The reason readers love – or even hate – Mercy is because he’s a complete person, flaws and all, and though simple on the surface, becomes slippery when you try to pin him down in a formal book review. But why? It’s because Mercy is a character designed to draw strong reactions out of readers, and he usually succeeds. Despite initial impressions, readers don’t actually love him because he’s tall and has long dark hair; nor do the haters hate him because he kills with relish. No, Mercy is the kind of character who preys on a reader’s desires and fears without, haha, mercy. Indiscriminately.
Okay, let’s break it down.
When I design a character, I start with the deep questions first. Who is this person at heart? What are they afraid of? What do they want most? What do they lack in their lives? In the early stages, I decide things like family history, shortcomings, religion (even if it’s never touched on in the book), phobias, and guilty pleasures. The answers to those questions, just like when we ask them of real people in our real lives, are rarely simple. Early character design is like a psychological evaluation.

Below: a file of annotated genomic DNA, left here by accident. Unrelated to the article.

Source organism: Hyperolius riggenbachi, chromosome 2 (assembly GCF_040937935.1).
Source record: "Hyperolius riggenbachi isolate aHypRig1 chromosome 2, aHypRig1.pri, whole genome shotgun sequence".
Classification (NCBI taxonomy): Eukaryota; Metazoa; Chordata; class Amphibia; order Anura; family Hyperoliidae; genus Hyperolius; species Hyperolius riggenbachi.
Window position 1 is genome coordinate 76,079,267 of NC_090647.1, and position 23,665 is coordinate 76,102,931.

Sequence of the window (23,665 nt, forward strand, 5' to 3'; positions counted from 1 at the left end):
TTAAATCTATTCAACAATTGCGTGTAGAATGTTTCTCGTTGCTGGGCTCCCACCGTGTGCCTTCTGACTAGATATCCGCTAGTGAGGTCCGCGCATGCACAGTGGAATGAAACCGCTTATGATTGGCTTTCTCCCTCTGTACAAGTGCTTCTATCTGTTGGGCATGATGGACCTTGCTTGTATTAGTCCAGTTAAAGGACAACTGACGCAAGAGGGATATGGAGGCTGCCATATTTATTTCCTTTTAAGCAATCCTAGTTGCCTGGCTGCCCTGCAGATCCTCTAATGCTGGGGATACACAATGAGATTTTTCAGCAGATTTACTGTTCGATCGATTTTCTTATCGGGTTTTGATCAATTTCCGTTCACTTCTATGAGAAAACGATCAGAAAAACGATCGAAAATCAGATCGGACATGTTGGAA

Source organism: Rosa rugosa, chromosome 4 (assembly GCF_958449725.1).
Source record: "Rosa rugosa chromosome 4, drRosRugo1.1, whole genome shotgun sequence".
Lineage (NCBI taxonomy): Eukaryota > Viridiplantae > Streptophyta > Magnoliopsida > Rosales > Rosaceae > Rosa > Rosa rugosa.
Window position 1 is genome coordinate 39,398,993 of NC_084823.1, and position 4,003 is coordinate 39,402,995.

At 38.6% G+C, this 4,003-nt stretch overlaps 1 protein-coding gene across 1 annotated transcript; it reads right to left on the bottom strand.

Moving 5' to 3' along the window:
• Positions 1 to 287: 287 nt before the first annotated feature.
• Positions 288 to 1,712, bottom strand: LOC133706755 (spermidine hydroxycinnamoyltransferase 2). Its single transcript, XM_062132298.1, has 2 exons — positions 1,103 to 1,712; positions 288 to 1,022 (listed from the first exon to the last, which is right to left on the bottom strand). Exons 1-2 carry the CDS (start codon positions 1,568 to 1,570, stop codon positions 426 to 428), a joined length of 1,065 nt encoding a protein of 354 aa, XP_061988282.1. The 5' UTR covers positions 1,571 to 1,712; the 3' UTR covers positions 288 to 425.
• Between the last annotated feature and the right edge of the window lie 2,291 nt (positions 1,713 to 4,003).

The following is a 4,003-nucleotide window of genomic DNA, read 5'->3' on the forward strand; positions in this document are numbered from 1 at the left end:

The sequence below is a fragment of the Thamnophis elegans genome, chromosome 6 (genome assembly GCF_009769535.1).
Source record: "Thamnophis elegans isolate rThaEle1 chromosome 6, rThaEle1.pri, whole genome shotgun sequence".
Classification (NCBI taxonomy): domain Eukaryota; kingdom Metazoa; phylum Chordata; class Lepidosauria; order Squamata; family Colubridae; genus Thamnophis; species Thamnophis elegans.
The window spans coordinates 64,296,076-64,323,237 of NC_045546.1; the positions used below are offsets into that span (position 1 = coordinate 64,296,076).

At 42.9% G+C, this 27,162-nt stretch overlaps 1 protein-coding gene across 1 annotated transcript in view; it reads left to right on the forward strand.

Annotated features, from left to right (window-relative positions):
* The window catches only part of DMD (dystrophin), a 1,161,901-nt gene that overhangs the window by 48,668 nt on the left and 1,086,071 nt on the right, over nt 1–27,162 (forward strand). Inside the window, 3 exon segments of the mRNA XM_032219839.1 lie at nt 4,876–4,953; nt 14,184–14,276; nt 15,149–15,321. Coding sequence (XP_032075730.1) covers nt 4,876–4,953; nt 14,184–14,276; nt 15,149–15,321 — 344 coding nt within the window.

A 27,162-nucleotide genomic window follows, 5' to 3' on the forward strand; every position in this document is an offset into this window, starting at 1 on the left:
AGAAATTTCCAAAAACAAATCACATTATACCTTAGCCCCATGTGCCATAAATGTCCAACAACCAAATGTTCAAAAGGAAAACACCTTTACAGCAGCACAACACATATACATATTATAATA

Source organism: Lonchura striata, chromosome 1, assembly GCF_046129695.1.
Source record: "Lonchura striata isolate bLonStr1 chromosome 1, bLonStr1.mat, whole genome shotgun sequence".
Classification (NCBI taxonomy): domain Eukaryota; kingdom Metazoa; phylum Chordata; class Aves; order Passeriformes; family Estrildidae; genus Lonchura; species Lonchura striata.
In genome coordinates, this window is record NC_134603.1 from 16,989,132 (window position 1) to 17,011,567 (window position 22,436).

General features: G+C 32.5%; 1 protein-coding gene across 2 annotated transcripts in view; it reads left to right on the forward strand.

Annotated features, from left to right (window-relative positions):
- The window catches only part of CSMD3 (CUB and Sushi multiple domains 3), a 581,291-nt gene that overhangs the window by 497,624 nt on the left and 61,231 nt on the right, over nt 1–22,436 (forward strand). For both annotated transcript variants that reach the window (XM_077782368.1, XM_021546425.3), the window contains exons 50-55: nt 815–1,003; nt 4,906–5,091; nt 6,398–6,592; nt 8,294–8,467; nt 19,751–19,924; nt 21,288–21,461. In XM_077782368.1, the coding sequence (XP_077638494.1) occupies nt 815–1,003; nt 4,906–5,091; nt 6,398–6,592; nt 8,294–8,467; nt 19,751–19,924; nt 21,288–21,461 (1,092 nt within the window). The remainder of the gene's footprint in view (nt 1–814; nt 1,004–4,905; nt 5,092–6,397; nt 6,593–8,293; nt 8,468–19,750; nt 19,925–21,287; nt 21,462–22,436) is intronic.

For me, Mercy was always fascinating because of the stark dichotomy within his nature. He’s very mature, and also very immature. He’s incredibly cold, and incredibly tender. These could be traits of any number of fascinating fictional characters. The mature/immature dichotomy shows up often in characters who were forced to grow up too quickly, or without exposure to peers, and so have had an unusual emotional development. You see the cold/tender combination quite often in BDSM fiction, in which the urge to punish is then overwhelmed by the need to comfort.
It's the dichotomy that makes Mercy interesting. The books, the sledgehammer; being sweet to Tango and then torturing Ava’s ex for intel…all of that is window dressing. Those are the symptoms, if you will, that allow us to see deeper into his psyche to unearth the traits that lie at the core of him.
His physical size is a superficial strength – it’s his unfailing loyalty that is a true character strength.
As a writer, it’s your job to know the core of your character, and reveal it slowly through increasingly-in-depth scenes that reveal the superficial first, and then peel back the layers as you go.